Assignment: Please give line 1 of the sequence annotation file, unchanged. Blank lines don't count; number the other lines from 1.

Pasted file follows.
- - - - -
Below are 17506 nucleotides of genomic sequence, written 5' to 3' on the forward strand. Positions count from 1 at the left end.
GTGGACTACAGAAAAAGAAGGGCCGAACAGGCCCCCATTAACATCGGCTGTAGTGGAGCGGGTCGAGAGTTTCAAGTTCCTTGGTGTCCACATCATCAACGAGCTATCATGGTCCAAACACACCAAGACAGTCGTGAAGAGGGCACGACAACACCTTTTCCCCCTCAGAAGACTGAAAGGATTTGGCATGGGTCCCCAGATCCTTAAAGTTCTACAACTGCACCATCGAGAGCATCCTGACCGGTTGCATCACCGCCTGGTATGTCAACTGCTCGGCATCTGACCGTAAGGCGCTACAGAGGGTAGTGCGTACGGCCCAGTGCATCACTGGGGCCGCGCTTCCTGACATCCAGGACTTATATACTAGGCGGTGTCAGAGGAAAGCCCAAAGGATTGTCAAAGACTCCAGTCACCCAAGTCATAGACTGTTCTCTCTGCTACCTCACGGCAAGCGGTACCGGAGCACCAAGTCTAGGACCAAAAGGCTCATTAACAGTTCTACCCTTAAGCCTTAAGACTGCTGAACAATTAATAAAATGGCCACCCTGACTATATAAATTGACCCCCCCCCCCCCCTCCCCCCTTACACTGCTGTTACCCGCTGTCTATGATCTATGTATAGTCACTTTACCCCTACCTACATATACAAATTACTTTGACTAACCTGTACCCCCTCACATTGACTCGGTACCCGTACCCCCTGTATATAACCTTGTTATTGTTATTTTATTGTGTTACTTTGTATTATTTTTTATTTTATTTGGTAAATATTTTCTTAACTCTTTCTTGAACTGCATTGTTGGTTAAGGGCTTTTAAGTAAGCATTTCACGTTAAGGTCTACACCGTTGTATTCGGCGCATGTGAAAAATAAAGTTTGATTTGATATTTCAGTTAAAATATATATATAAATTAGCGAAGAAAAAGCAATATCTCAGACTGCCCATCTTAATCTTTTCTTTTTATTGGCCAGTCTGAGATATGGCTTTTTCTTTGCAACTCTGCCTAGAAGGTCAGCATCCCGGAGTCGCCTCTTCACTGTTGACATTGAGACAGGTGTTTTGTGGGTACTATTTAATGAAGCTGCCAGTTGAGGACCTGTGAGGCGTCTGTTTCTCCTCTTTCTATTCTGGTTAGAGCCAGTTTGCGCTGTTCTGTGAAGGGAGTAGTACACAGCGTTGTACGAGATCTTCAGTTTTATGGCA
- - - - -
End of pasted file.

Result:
Below are 17506 nucleotides of genomic sequence, written 5' to 3' on the forward strand. Positions count from 1 at the left end.